March 6th, 2013
Maybe you’ve been reading for a while. Maybe you’ve scoured my archive madly looking for baby food inspiration. Either way, you may have picked up that I don’t believe in baby food. I just believe in good, healthy food for everyone in the family.
See, two beautiful things happen when you cook one meal with everyone’s nutritional needs in mind. First, you end up eating healthier yourself. You’ll find it’s worth skipping the extra pat of butter and lowering the salt, for example, for your little one. Also, kiddo will eat more adventurously because, well, baby purees, plain steamed carrots and pasta with butter do not a grown up meal make. If you start with what you like, baby’s going to get an amazing crash course in flavor.
How you include baby in family meals—whether with purees or by handing food over baby led weaning style—is up to you. As far as I’m concerned, you’re doing your job as long as you’re moving baby along on flavor and texture in a developmentally appropriate way. But going the puree route comes with challenges. In particular, making them takes extra time and it’s hard to think of that texture as fitting with grown up food—but not impossible. Here’s how you make purees work for you and your schedule.
The easiest, simplest, never-need-to-think way to make baby purees work in your busy, grown up life is to make them out of whatever it is you’re eating for dinner. Seriously: do not be afraid. Even the American Academy of Pediatrics says that there is no proven benefit to holding off on any foods, even high allergen foods, beyond 4-6 months old. Read up on how to introduce high allergen foods, speak to your pediatrician, use reason, cook with healthy whole foods and be done: plate for you, whiz in a mini food prep for tyke.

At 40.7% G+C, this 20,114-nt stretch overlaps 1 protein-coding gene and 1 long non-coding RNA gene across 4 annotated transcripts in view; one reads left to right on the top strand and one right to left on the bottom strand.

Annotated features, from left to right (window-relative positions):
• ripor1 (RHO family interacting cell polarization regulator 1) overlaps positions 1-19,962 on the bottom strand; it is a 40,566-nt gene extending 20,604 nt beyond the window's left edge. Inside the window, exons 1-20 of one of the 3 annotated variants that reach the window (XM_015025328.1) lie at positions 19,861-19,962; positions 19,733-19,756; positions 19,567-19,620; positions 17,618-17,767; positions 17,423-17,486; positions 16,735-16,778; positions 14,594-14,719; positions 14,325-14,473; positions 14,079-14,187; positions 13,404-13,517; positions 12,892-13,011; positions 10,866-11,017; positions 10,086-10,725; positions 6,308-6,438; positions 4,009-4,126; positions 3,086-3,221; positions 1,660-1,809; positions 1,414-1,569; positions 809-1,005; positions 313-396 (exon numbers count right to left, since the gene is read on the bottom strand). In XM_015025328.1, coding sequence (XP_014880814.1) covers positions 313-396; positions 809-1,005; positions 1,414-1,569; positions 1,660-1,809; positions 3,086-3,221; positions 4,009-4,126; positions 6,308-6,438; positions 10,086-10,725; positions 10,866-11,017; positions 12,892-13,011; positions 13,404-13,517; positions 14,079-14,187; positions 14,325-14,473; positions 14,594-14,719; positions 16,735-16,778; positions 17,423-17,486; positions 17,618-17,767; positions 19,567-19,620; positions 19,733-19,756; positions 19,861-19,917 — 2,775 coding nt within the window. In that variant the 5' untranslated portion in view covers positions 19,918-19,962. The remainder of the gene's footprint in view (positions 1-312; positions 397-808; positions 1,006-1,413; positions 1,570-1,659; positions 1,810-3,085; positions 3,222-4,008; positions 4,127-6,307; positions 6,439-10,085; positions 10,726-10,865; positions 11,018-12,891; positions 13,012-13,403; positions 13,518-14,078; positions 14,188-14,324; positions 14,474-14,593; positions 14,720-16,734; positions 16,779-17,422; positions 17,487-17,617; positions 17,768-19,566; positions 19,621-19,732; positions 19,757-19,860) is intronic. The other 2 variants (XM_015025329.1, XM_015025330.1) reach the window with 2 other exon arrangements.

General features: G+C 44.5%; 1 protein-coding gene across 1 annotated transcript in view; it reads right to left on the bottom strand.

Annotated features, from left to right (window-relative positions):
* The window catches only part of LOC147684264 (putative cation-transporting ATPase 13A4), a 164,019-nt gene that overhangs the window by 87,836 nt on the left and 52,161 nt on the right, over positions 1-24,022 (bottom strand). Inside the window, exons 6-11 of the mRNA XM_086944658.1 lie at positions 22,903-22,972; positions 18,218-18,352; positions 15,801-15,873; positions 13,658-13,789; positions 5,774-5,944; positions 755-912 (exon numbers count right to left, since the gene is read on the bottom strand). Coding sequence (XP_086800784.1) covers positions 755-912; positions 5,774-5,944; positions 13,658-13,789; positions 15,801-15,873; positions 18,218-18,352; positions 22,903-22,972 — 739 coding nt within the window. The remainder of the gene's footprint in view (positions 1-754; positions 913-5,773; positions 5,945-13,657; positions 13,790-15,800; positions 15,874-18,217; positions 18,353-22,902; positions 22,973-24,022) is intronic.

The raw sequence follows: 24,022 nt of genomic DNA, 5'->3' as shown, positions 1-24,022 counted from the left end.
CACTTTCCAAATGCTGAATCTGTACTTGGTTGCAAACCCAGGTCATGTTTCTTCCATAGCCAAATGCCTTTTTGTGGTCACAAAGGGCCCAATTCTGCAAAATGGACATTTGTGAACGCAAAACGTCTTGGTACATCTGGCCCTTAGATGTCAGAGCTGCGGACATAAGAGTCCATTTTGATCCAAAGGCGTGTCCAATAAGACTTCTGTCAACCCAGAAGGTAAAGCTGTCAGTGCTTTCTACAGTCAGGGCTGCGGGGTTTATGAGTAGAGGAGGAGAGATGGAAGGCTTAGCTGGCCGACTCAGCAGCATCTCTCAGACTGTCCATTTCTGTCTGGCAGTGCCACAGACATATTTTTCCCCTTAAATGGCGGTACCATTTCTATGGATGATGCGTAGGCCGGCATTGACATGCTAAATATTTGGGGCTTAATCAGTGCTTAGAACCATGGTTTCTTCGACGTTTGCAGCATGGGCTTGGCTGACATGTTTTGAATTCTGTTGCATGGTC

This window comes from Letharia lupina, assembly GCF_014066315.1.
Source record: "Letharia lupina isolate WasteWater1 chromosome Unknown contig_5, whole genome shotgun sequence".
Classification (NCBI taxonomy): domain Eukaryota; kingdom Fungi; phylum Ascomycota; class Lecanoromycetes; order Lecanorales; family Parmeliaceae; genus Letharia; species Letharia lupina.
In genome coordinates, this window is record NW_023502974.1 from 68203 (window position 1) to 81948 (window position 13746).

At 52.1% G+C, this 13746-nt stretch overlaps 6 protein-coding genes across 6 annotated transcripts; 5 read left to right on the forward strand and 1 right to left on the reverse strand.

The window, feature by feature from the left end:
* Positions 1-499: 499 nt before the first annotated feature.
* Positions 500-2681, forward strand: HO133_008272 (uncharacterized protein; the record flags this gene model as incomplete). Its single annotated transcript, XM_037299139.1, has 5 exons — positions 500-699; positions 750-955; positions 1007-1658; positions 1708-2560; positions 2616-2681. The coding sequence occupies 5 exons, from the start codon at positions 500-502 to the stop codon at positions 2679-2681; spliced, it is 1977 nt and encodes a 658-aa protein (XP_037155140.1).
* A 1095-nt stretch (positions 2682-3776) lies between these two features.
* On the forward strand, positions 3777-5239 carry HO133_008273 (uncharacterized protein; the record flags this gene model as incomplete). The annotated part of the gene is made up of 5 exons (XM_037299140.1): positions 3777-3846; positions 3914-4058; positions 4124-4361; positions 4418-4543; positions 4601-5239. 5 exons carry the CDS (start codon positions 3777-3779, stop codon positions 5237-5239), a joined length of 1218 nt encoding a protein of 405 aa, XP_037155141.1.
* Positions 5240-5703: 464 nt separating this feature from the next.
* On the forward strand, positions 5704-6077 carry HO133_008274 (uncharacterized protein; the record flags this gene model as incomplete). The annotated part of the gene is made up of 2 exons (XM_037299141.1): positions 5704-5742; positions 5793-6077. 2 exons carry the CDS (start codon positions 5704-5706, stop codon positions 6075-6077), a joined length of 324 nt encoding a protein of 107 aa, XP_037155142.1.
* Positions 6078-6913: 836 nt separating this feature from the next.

If you just can’t seem to make that work or you find yourself supplementing with purees made especially for baby, focus on ingredients and flavor combinations that you like, too. Making carrots for your little one? Use this recipe for Coconut Coriander Carrot puree and make enough for you to serve the grown ups this good stuff under quick seared scallops or fish fillets. Want your cutie pie to try cauliflower? Make a simple Cauliflower Puree for her and eat the leftovers with a little extra browned butter or a dollop of creme fraiche. It’s perfection alongside roasted chicken.
You get the point.
Here are 5 other quick ideas for how to use baby purees to feed grown ups:
1. As an oatmeal mix-in:
Vanilla Banana Figs FTW!
2. As a yogurt mix-in:
My favorite is plain Greek yogurt with Cardamom Pear Almond Plum puree.
3. As a dip for pita or tortilla chips:
This works with nearly any simple legume puree like this Edamame Hummus.
5. To make a simple soup:
This Coconut Chickpea Soup with Lemongrass was developed as a soup recipe, but you’ll notice that it’s basically a puree blended with broth. Thin any simple veggie puree with veg or chicken broth in a pot set over medium heat and, voila, a simple soup. Add salt and, if you’re inspired, another liquid like coconut milk or fresh lemon juice. You can also up the ante by serving your simple soup with a dollop of creme fraiche or crunchy fried shallots.